Western Power wants to hike street lighting charges by an astronomical 44 per cent from the middle of the year in a move that has blindsided councils, who warn they will have little choice but to recoup the millions of dollars in unexpected additional costs from ratepayers.
Stirling Mayor Mark Irwin said his council – the largest by population in WA – was potentially on the hook for $2.5 million, or the equivalent of a 1.5 per cent jump in rates to cover the cost of street lighting alone.
The City of Swan has already held an emergency meeting to approve a bump in its advertised rate increase from 3.25 per cent to 3.75 per cent – representing the extra $800,000 that would be required for street lighting.
In Kwinana, the cost of street lights is poised to spike by nearly $500,000 to $1.87 million.
To cover that impost, Kwinana chief executive Wayne Jack said the southern council would be forced to either slash services or ramp up rates by 4.95 per cent rather than the already advertised 3.95 per cent.
“To say we were shocked by this is an understatement,” Mr Jack said.
“Every council is towards the end of preparing their budgets for next financial year which then determines rates and this has come out of nowhere.”
The 43.85 per cent increase to street lighting charges in 2023-24 is contained in Western Power’s proposed price list, which is with the Economic Regulation Authority – the independent regulator – for approval.
A verdict is due to be handed down within a fortnight.
The massive spike compares to a forecasted 2.81 per cent increase in the most recent McGowan Government Budget handed down last May.
Swan chief executive Stephen Cain said the requested increase represented only Western Power’s network charges and that retailer Synergy – which is also state-government owned – would likely add an additional premium on top.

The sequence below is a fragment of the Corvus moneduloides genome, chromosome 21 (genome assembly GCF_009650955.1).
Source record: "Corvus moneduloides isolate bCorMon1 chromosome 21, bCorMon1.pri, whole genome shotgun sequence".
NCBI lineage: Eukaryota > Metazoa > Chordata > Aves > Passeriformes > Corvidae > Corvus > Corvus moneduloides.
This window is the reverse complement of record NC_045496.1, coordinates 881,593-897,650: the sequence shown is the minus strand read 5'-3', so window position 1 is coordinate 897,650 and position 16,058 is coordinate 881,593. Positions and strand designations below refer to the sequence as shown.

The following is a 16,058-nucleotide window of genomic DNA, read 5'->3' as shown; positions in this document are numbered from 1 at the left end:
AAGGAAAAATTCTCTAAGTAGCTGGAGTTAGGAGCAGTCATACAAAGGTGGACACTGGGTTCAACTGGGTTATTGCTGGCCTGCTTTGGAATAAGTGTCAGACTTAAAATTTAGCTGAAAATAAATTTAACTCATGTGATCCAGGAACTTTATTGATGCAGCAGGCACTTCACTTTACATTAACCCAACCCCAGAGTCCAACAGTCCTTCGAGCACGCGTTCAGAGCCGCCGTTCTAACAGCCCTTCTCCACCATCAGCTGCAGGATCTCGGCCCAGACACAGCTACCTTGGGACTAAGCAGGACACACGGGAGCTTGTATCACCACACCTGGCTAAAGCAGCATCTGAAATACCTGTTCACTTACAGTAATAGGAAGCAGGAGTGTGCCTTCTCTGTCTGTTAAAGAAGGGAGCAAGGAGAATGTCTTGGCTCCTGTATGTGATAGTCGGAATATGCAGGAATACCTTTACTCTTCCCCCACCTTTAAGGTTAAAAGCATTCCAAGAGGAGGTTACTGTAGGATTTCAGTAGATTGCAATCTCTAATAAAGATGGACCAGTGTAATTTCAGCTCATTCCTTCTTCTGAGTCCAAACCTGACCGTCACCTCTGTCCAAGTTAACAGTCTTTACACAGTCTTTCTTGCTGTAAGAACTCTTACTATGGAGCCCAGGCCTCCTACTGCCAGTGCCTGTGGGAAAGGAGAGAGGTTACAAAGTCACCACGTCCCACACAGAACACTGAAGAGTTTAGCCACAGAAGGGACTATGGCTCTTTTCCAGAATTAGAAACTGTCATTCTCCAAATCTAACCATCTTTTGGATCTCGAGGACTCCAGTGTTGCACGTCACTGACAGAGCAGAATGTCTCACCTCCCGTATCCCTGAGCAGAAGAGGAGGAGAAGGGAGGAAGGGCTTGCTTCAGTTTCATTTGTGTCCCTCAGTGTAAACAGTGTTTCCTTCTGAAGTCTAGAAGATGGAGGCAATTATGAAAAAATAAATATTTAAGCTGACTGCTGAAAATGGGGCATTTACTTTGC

“This is completely unfair,” he said.
“It has come without any notice, without any consultation and completely outside what the State Government had forecast in its Budget update.”
A Western Power spokeswoman said the requested “one-off” price leap was a result of inflation, 28 per cent growth in the size of the streetlight asset base in recent years and a “step change in operational expenditure for streetlight maintenance”.
She added that Western Power was required to ensure the prices it charged were “cost reflective” and that all money billed on streetlights went to maintaining and upgrading that specific network.
Mr Irwin blasted the proposed increase as unacceptable.
“In simple terms, this is absolutely crazy,” he said.
“It is mum and dads already hurting through interest rate rises and cost of living pressure who are going to end up paying.”
A letter sent to the ERA by the WA Local Government Association on Tuesday warned the “magnitude of the proposed increase” would have a “significant financial impact” that had to be justified by Western Power.
“Early feedback from Local Governments is that absorbing this unexpected increase will require community services to be cut, or a higher than budgeted increase to rates – costs that will ultimately be borne by the community,” the letter said.